SC’s National Anthem order: The seven commandments of ‘constitutional patriotism’

Written by | December 1, 2016 | 0

In an interim order delivered by the Supreme Court on 30 November in the Shyam Narayan Chouksey v. Union of India (2016), the final word seems to have been spoken on how the National Anthem is to be bestowed the respect and reverence it is worthy of. Authored by Justice Dipak Misra, this order ensures that while the National Anthem might stand adequately “respected”, the expectation of reasoned judicial orders will quiver in a corner.

By no means is this the first time courts have been faced with emphatic assertions of respect for the anthem. In 2014, the Calcutta High Court heard a certain Kamal Dey about how certain schools/institutions were not complying with the Prevention of Insults to National Honour Act, 1971 (1971 Act) by not encouraging and starting their days’ work with community singing of the National Anthem.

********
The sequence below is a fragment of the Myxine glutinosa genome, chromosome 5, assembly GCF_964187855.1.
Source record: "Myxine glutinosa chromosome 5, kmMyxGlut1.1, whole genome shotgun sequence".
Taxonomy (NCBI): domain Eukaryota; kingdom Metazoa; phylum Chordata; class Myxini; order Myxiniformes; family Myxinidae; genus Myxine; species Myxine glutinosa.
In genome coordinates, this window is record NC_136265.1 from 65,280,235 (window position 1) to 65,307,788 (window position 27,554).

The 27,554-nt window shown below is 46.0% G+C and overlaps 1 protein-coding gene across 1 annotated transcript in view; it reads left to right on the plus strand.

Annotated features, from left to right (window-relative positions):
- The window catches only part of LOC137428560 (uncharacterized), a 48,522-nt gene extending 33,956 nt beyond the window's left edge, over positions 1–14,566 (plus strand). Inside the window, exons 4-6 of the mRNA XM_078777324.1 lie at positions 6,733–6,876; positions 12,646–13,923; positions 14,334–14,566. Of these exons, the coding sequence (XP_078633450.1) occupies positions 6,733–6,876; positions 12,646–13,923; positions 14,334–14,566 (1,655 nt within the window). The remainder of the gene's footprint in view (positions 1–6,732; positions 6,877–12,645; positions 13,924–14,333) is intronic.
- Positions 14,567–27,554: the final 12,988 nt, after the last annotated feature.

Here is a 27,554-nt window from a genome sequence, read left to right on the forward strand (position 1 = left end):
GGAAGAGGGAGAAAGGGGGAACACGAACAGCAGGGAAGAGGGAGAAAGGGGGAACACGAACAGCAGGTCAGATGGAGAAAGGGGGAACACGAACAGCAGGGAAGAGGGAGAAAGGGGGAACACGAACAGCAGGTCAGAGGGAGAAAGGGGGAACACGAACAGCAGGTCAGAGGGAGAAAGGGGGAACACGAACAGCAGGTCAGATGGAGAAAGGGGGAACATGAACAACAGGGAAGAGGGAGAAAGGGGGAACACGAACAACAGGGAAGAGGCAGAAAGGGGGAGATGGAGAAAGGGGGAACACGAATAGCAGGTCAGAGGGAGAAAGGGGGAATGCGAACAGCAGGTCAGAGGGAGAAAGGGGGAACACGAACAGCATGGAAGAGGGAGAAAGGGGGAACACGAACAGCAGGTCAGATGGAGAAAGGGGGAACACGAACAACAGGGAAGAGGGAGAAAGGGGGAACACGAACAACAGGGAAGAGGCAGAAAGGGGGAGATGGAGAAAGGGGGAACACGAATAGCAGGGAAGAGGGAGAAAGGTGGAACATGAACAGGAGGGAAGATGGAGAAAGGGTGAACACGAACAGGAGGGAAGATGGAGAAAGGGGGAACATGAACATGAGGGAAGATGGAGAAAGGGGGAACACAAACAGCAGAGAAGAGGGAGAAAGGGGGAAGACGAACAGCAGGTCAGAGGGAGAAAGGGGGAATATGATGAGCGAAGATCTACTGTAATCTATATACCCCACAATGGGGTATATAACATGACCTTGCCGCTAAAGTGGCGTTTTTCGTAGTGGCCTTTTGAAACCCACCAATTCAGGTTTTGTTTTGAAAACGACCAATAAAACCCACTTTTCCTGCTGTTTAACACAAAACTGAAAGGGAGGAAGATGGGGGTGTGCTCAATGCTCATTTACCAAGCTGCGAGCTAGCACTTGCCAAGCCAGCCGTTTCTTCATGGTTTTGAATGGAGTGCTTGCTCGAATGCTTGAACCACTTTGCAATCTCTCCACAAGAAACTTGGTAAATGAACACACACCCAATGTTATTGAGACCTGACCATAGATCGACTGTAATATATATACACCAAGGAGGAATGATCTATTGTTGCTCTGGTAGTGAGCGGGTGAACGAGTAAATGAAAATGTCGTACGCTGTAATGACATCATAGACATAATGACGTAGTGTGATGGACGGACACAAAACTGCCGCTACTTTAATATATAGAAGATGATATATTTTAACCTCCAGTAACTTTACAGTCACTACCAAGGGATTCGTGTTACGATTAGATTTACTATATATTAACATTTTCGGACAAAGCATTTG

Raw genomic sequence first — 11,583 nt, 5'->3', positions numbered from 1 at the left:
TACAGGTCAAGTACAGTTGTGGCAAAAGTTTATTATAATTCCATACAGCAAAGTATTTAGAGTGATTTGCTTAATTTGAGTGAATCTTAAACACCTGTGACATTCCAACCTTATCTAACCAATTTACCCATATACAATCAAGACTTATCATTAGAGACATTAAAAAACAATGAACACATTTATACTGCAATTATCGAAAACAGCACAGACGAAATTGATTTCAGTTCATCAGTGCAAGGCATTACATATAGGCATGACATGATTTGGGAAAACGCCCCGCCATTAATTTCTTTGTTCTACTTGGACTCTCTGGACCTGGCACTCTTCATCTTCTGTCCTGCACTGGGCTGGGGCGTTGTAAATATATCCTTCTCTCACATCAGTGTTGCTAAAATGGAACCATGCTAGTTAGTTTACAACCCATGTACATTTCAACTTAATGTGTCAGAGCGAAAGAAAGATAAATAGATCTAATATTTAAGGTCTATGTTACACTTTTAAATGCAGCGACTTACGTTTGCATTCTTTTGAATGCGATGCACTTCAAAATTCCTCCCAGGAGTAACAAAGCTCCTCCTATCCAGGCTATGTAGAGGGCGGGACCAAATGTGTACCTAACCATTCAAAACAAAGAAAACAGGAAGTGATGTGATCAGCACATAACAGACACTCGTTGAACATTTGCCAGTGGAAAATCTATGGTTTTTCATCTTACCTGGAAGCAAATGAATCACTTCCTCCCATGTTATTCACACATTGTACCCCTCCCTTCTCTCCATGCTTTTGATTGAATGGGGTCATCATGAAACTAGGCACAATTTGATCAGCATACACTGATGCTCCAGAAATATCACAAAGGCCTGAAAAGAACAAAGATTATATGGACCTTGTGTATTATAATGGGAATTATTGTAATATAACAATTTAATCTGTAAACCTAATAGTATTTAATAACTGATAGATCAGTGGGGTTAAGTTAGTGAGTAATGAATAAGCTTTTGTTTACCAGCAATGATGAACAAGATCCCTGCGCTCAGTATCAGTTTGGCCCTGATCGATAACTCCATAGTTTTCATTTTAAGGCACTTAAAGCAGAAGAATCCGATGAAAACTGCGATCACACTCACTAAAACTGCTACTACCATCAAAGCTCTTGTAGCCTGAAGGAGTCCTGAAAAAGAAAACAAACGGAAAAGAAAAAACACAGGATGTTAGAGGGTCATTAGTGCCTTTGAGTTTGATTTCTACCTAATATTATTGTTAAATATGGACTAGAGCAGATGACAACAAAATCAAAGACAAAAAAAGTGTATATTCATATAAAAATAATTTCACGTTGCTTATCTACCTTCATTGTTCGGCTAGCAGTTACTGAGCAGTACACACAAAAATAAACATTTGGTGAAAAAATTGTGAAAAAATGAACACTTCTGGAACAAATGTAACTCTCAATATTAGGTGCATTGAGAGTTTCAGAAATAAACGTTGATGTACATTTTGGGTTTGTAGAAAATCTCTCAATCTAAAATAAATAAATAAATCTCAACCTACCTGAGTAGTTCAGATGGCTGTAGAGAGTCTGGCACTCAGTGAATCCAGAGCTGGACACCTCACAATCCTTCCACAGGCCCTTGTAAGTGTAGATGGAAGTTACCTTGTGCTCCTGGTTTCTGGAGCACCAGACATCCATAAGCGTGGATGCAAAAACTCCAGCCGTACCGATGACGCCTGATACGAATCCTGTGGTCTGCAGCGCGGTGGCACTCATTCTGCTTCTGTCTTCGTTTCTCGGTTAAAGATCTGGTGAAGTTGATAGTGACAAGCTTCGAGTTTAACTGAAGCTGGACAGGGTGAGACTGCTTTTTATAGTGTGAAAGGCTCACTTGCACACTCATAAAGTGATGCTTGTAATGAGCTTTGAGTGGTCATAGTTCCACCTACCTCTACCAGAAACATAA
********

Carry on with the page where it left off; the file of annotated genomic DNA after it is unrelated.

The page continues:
The High Court responded to this plea by directing the Central government and state government to ensure that educational institutions strictly follow the orders pertaining to the National Anthem.

The Ministry of Home Affairs (MHA), in turn, compiled several instructions issued on the use and playing of the National Anthem into one consolidated orders’ document, which was issued to all government machineries on 5 January, 2015. In March, 2016, the MHA issued an advisory for strict compliance with these orders.

The orders as well as the advisory pertinently leave it to the “good sense” of the people not to indulge in indiscriminate singing or playing of the anthem.



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